The diverse properties of ginkgo biloba make it very useful, and relaxation is just one of its potential benefits.
With plant specimens originating in east Asia clocking in at multiple thousands of years old, ginkgo biloba is one of the most ancient living plants in the world. It comes as no surprise, then, that this “living fossil” has been known by many names, including “maidenhair tree.”
While use of its wide fan-shaped leaves (also said to resemble duck feet) stretches back into history, the modern uses of the plant are usually found in the form of health supplements. Ginkgo biloba’s main applications are primarily associated with circulatory functions, that is, the correct distribution and flow of blood in the body.
For instance, this herb helps to improve cardiovascular function, meaning it helps your blood flow the way it should around your body, which, in turn, supports the correct distribution of nutrients and other necessary substances. Good blood flow means you’re getting enough oxygen and nutrients to the muscles in your extremities, that is, your fingers and toes, which are an awful long way away for the heart to pump blood to. But pump it does, and that also means it’s easier for helpful enzymes to get where they need to go, especially those that help combat oxidative stress. That’s right: ginkgo biloba is an antioxidant.
If your blood is circulating smoothly, you are also more likely to be relaxed. Your blood vessels are open and not constricted, which is associated with lower blood pressure and a sense of relaxation. This plant has additionally been connected with a lowered level of anxiety and stress in relation with cognitive disease. Which leads right into another benefit of the properties of this little leaf: since your brain needs a healthy flow of blood too, a boost in brain function is especially important if you are fighting off a cognitive disease.
This means ginkgo biloba could be a key aide for people suffering from diabetes, memory loss, dementia, Alzheimer’s and a handful more of the most common cognitive concerns that our aging society faces. Investigation into the connection between cognitive processing, social behavior and ginkgo biloba may yield interesting results in months or years to come.
This Asian herb has been the subject of testing to see if a variety of sensory functions such as vision may improve with its use. Researchers hope to help remedy macular degeneration and glaucoma (again, linked to diabetes) through the use of ginkgo biloba. Headaches and migraines have also been focal points in research with ginkgo biloba to alleviate these painful afflictions.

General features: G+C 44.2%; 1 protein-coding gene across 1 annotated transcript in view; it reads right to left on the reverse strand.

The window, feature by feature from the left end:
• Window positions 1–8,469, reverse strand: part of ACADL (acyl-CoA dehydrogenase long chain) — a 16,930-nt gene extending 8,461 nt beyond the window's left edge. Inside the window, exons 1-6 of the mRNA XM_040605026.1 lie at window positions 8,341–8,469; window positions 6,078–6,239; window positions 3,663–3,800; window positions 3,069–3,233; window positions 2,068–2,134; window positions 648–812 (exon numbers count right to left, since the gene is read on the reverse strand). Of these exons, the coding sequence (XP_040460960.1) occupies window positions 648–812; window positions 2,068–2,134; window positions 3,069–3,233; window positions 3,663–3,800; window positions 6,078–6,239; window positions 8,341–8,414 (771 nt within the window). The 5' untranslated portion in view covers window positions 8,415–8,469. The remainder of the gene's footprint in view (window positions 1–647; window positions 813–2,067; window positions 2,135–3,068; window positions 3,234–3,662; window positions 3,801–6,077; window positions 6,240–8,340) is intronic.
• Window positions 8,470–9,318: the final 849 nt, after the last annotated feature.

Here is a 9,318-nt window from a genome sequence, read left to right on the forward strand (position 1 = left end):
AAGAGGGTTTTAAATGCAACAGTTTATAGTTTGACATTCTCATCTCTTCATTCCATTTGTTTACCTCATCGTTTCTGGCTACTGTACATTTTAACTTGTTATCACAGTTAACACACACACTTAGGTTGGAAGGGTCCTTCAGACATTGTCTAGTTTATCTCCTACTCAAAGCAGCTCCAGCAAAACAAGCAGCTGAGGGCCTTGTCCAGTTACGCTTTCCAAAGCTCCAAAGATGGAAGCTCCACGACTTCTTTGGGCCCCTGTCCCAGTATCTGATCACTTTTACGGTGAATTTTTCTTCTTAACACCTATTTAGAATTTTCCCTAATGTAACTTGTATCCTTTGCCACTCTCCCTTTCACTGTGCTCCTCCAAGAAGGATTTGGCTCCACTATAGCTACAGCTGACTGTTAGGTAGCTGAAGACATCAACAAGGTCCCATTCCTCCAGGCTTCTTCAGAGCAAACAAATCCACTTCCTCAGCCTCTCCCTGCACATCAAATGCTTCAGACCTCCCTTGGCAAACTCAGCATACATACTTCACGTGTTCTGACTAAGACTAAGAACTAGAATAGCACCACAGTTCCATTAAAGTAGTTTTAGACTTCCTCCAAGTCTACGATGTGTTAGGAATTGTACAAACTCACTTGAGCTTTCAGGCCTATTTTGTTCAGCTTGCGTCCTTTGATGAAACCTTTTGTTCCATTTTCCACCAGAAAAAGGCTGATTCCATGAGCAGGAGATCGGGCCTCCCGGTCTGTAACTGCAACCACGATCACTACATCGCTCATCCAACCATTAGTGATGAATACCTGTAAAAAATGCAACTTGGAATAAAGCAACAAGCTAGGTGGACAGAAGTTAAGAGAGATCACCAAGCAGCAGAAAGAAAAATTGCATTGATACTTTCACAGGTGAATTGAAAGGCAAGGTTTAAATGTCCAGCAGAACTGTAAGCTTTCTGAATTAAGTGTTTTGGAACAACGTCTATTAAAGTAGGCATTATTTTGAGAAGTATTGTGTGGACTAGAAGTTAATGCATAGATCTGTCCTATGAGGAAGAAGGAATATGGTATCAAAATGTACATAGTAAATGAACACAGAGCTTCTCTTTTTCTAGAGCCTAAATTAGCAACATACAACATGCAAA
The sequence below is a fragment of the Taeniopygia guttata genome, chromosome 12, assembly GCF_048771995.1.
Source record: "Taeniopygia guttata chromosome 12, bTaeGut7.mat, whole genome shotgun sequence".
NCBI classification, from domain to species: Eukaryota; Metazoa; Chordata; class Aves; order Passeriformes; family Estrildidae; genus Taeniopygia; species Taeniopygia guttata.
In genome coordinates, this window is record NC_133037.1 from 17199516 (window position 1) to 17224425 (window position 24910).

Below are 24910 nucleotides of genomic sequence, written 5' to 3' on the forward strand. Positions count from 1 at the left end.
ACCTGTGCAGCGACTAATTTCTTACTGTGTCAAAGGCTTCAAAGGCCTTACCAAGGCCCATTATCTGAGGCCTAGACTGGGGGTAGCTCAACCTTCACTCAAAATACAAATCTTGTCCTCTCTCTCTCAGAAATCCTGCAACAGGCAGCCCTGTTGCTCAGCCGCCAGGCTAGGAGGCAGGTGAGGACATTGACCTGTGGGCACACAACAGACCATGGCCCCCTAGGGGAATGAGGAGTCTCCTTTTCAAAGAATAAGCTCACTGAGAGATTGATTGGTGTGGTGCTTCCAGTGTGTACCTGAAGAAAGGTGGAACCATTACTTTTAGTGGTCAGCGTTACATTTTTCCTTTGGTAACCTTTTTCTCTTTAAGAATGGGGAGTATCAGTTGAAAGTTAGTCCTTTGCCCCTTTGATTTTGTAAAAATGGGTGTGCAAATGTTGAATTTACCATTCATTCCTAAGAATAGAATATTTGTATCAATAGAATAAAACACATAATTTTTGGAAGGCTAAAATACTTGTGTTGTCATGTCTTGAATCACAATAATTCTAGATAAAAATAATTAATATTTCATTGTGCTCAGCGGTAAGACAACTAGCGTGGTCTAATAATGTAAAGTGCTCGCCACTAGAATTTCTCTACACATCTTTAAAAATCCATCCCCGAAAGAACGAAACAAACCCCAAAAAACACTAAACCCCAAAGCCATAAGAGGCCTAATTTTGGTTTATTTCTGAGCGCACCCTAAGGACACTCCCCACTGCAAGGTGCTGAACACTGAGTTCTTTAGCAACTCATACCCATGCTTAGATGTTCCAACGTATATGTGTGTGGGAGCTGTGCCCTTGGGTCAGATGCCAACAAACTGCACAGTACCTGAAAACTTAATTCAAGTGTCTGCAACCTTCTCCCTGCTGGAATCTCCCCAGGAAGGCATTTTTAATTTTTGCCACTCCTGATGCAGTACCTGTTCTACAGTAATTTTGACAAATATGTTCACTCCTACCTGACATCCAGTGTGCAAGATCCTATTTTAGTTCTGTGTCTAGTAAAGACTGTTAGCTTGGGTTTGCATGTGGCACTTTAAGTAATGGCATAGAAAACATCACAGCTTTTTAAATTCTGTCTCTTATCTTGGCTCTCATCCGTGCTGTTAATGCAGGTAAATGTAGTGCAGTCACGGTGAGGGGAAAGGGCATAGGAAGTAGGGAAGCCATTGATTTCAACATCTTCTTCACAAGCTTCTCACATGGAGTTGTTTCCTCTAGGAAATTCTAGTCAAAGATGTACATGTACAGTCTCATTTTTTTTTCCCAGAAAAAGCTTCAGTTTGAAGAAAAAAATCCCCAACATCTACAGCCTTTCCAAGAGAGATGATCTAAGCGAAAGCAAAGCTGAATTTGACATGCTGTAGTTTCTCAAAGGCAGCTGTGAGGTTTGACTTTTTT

One more: what’s good for the heart is good for the lungs. Good circulation means good mental and respiratory health, which are the medicinal plant’s fortes. Ginkgo biloba’s properties may assist in the treatment of respiratory disease, and this is yet another key focus in ginkgo biloba research.
Follow the recommendations of a doctor
All of that said, you can never be too careful about what you put in your body. Doctors have advised that ginkgo biloba should not be taken with nonsteroidal anti-inflammatory drugs (NSAIDS). More than just pain relievers, NSAIDS additionally help reduce swelling and blood clots. Most of us are familiar with drugs in this category, which include aspirin, ibuprofen, naproxen and some antidepressants. These are such common pharmaceuticals that it is very important to keep this in mind if you are interested in using ginkgo biloba as a health supplement so that you don’t mix the two. As with all drugs, this plant may bring on other side effects such as dizziness, upset stomach and palpitations, which is when you feel like your heart is beating quickly and fiercely. Always ask your doctor before taking any medicine or supplement if you have a bleeding disorder, if you are planning on surgery or are pregnant. Ginkgo biloba’s properties may make it helpful with a wide range of conditions, and quite a bit of research has been done on it. However, scientific research can yield unsure or conflicting results, so it’s always well worth doing your healthcare homework and being extra cautious. Bottom line: ginkgo biloba isn’t a panacea, but it may be quite beneficial, so check with your doctor if you think it’s right for you.
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